US deployments were routinely 90-days during the 1950s, changing to 30-day Reflex Alerts in which aircraft were held at high alert in special aprons at Brize Norton, fully armed with nuclear weapons. In September 1964, the USAF confirmed these operations would cease, Brize Norton returning to RAF control the following year.

V10s at RAF Brize Norton in 2003

(V10s at RAF Brize Norton in 2003)

With RAF Lyneham operating at its capacity, the early 1960s saw a need for an additional major strategic transport airfield, and Brize Norton was selected for the role – No. 10 Squadron equipped with Vickers VC10 jets and No. 53 Squadron with Short Belfast C1s arriving from RAF Fairford.

The VC10s were later modified for service as refuelling aircraft; three-point tankers capable of supplying one aircraft through a main hose – typically a large aircraft – and two smaller jets using underwing pods. No. 101 Squadron reformed at Brize Norton in 1984, operating the remodelled VC-10s.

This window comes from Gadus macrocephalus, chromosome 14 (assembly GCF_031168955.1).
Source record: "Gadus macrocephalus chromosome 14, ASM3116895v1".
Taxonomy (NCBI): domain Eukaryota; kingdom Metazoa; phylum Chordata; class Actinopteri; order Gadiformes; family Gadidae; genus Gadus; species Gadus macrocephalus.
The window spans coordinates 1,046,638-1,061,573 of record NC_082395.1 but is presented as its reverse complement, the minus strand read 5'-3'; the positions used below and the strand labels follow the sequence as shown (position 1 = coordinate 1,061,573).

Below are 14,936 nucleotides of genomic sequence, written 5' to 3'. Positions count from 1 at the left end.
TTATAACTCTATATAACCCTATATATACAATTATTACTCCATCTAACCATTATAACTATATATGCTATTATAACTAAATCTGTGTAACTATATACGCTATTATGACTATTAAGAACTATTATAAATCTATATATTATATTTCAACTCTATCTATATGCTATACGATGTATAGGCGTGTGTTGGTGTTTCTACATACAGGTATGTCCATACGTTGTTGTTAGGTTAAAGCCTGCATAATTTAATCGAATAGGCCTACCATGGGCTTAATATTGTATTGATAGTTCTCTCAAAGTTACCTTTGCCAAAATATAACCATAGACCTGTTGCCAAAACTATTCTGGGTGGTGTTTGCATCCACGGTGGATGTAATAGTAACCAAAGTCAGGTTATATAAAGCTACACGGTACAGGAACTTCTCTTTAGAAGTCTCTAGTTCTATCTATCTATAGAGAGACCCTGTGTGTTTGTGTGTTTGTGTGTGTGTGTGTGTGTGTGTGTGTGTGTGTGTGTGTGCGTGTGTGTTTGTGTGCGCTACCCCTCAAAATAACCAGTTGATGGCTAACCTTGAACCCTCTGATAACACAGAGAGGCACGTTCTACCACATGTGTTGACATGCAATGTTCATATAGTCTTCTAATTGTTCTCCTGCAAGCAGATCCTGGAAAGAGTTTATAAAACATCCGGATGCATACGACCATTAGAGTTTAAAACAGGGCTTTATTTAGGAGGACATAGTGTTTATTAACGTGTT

Tristar of 216 Squadron

(Tristar of 216 Squadron)

The aftermath of the Falklands War in the early 1980s saw a rethink focusing on the RAF’s strategic transport limitations with regards to maintaining a significant military presence in the South Atlantic. After chartering BA 747s and Britannia 767s, a decision was made to reform No. 216 Squadron at Brize Norton in 1984, flying Lockheed Tristars. They were initially focused on an air transport role but that was expanded to air-to-air refuelling.

Brize Norton Vintage Print

(RAF Brize Norton Officially Licensed Print with VC10 and Tristar. Click here to purchase yours)

The early 2000s saw the first Globemaster arrive at Brize Norton, one of eight to be delivered to No. 99 Squadron, and in 2007 work began to repair and upgrade the runways, repatriation of British personnel switching to Lyneham.